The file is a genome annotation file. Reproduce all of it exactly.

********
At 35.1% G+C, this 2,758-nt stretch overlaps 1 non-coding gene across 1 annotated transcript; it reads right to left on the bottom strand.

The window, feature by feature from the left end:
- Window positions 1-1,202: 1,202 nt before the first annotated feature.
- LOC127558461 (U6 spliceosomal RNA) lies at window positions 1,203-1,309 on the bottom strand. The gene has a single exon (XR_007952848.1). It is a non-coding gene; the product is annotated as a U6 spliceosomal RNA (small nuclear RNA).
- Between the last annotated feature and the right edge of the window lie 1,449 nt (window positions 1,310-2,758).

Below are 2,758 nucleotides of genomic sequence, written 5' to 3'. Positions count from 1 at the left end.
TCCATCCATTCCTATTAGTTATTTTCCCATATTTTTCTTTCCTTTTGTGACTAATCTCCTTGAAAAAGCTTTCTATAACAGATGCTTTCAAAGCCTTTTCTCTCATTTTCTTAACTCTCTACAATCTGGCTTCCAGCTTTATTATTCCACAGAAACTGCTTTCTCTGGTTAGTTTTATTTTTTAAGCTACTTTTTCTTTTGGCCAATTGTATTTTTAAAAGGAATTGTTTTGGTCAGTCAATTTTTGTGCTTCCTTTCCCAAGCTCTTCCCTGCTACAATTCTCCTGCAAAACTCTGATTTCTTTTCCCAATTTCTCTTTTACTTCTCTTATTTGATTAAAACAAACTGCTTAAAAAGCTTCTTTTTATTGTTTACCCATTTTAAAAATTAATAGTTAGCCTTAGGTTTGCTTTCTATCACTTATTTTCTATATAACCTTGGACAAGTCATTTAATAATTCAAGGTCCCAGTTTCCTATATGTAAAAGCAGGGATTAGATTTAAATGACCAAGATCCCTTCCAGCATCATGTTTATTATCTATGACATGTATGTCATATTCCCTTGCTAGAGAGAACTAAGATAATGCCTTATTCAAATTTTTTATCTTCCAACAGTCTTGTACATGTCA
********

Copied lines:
At 35.1% G+C, this 2,758-nt stretch overlaps 1 non-coding gene across 1 annotated transcript; it reads right to left on the bottom strand.

The window, feature by feature from the left end:
- Window positions 1-1,202: 1,202 nt before the first annotated feature.
- LOC127558461 (U6 spliceosomal RNA) lies at window positions 1,203-1,309 on the bottom strand. The gene has a single exon (XR_007952848.1). It is a non-coding gene; the product is annotated as a U6 spliceosomal RNA (small nuclear RNA).
- Between the last annotated feature and the right edge of the window lie 1,449 nt (window positions 1,310-2,758).

Below are 2,758 nucleotides of genomic sequence, written 5' to 3'. Positions count from 1 at the left end.
TCCATCCATTCCTATTAGTTATTTTCCCATATTTTTCTTTCCTTTTGTGACTAATCTCCTTGAAAAAGCTTTCTATAACAGATGCTTTCAAAGCCTTTTCTCTCATTTTCTTAACTCTCTACAATCTGGCTTCCAGCTTTATTATTCCACAGAAACTGCTTTCTCTGGTTAGTTTTATTTTTTAAGCTACTTTTTCTTTTGGCCAATTGTATTTTTAAAAGGAATTGTTTTGGTCAGTCAATTTTTGTGCTTCCTTTCCCAAGCTCTTCCCTGCTACAATTCTCCTGCAAAACTCTGATTTCTTTTCCCAATTTCTCTTTTACTTCTCTTATTTGATTAAAACAAACTGCTTAAAAAGCTTCTTTTTATTGTTTACCCATTTTAAAAATTAATAGTTAGCCTTAGGTTTGCTTTCTATCACTTATTTTCTATATAACCTTGGACAAGTCATTTAATAATTCAAGGTCCCAGTTTCCTATATGTAAAAGCAGGGATTAGATTTAAATGACCAAGATCCCTTCCAGCATCATGTTTATTATCTATGACATGTATGTCATATTCCCTTGCTAGAGAGAACTAAGATAATGCCTTATTCAAATTTTTTATCTTCCAACAGTCTTGTACATGTCA